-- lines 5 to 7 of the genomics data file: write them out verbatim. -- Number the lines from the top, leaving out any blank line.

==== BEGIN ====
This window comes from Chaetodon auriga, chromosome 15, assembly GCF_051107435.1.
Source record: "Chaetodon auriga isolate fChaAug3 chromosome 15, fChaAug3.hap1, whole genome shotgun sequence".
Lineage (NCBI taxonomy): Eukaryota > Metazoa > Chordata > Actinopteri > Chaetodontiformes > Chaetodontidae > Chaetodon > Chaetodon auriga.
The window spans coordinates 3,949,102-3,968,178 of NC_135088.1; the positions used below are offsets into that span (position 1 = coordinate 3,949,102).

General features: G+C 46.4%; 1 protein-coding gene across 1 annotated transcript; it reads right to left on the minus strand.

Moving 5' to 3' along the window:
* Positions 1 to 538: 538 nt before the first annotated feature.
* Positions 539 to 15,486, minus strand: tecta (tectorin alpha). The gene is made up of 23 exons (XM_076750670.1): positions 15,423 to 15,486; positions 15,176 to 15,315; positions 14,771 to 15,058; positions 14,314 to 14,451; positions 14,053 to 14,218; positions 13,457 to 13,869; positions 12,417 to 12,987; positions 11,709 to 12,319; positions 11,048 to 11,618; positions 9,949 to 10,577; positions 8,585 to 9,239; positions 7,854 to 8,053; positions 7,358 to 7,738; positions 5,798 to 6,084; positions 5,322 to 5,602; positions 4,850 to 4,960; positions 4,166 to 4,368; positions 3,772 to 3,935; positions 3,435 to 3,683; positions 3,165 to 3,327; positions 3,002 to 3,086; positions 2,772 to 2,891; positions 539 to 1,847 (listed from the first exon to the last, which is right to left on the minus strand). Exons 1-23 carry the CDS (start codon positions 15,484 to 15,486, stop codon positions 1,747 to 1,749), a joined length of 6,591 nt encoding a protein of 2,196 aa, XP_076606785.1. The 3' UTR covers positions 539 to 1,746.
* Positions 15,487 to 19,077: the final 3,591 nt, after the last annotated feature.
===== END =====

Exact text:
General features: G+C 46.4%; 1 protein-coding gene across 1 annotated transcript; it reads right to left on the minus strand.

Moving 5' to 3' along the window:
* Positions 1 to 538: 538 nt before the first annotated feature.